Sure. I definitely agree with you that it’s really good to learn as we record these episodes to think about different perspectives, not only from the perspective of the person you’re talking to, but also when you think about the audience, it forces you to think about different angles of things. There were two episodes that I liked the most. I think one that I recorded with Denise, where we talk about how to choose an ecommerce platform for your store. It’s so important, the ecommerce platform, and you have to go over many, many different aspects that basically have to rethink your whole strategy in order to choose your platform. And also, it was really interesting to talk with Victor, our country manager in Mexico, about the market there and what is different and what’s similar and listening to someone that actually experienced the market every day. It’s really interesting. What about you, David?
Yeah, I really enjoyed a lot of the episodes that I was able to participate in. I think one of my favorites was probably when we were talking about Australia, which I believe was episode seven or so. Just the fact that we were able to break down that country and get into some of the details and really look at helping merchants get into that country to do business, and because I’ve talked with a lot of merchants, and when we talk about where they’re working, none of them were saying Australia. We started asking that in the sales process. They were like, “We never really thought about that.” I don’t know enough about it, and being able to share some of that information through the podcast was certainly enjoyable, and I think that there were some things that we learned along the way as well. So I think for me, it was definitely talking about Australia. Denise, how about you? What was your favorite episode?
It’s always fun to have the time to think about these sorts of things because I learn something new every day, and I think that just being able to do podcasts with different people is fun to get their perspective on things. And from that, Rafael and I did the podcast on electronics and just his best knowledge of, and the time that he spent fighting fraud specific to that vertical, was so fun to learn from. So not only sharing information, learning was great for me in that respect.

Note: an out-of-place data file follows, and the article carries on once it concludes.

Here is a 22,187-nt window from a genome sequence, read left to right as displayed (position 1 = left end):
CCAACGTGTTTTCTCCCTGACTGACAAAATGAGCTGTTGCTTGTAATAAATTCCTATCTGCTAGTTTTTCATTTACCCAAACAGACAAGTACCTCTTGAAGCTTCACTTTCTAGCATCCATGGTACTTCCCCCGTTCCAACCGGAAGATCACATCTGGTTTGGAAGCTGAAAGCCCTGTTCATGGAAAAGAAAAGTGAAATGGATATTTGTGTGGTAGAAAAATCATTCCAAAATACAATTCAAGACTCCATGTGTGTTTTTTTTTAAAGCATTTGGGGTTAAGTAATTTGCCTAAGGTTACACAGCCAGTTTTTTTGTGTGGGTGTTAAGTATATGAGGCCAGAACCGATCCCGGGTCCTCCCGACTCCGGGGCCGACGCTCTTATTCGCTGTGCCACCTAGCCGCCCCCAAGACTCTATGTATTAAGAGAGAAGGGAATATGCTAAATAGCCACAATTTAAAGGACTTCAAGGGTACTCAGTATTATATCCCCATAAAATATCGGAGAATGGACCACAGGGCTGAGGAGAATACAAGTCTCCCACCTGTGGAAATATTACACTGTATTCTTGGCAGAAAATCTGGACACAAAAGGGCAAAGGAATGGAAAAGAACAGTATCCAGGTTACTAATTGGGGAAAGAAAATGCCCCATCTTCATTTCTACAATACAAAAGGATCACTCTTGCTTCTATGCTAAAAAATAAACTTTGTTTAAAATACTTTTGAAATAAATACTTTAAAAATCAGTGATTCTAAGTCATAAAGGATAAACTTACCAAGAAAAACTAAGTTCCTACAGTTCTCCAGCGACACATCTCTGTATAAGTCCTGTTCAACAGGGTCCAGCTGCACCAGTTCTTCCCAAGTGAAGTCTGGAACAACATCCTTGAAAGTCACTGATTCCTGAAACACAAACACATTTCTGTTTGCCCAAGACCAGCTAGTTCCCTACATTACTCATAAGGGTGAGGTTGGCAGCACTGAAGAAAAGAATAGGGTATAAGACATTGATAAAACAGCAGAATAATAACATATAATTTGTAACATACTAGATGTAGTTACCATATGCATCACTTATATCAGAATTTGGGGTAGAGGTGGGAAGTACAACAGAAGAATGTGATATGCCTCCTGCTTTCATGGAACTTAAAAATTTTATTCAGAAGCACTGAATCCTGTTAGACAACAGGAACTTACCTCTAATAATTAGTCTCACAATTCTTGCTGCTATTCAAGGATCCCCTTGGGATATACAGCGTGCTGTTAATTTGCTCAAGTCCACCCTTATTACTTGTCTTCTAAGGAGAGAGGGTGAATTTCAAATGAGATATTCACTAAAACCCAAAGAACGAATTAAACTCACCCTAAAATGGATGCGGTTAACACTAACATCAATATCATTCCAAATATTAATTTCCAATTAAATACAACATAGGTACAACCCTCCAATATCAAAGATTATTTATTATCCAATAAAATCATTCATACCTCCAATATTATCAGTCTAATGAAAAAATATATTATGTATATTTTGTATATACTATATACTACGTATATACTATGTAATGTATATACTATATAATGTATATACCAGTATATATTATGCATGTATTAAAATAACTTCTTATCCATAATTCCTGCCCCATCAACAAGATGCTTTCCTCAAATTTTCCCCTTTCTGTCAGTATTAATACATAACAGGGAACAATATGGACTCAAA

Speaking of learning, we learned a lot going through this first season. We did 13 episodes. Fortunately, we were able to pull it off. Going into it, we did a lot of planning. We talked about it for months. The marketing team, Sarah and her team, were planning and preparing, and there’s the old saying that I’m sure a lot of us have heard, that the best laid plans of mice and men often go awry, and we were fortunate. We would make plans, and we would talk about the strategy of the session. Sometimes it went that direction; sometimes it didn’t. But the great thing was every time it didn’t, it was still a great podcast. We had good conversations, and I’ve said all along, the cool thing about this podcast is to give people the opportunity to be the fly on the wall and hear what we talk about, because we talk about this every day, all day.
Our customers, the merchants, they don’t. They don’t have that opportunity. They’re focused on their business. So they don’t get to do that as much as they would like, and so this gives them that exposure to get that information and hear from us, and I love the fact that, here’s something that I think all of us that have been involved in podcasts can appreciate. We always work hard to let everyone know in our office, hey, I’m recording a podcast. Make sure you keep your noise to a minimum. I’ve got to focus, especially if it’s on video, but if it’s not, I just need to be able to reduce all that background noise.
Well, due to COVID, we’re all working from home, and we all have the issues of the UPS driver ringing the doorbell because he just delivered your Amazon package, or the dogs barking, or the kids deciding it’s time to wake up and get a bowl of cereal, and here we are. We’re scrambling, trying to keep that noise to a minimum, and I think we did a good job. We certainly had a few that we’re going to be editing out, but overall, I think it was very successful and I can’t wait to get into season two, which we will certainly talk more about that later.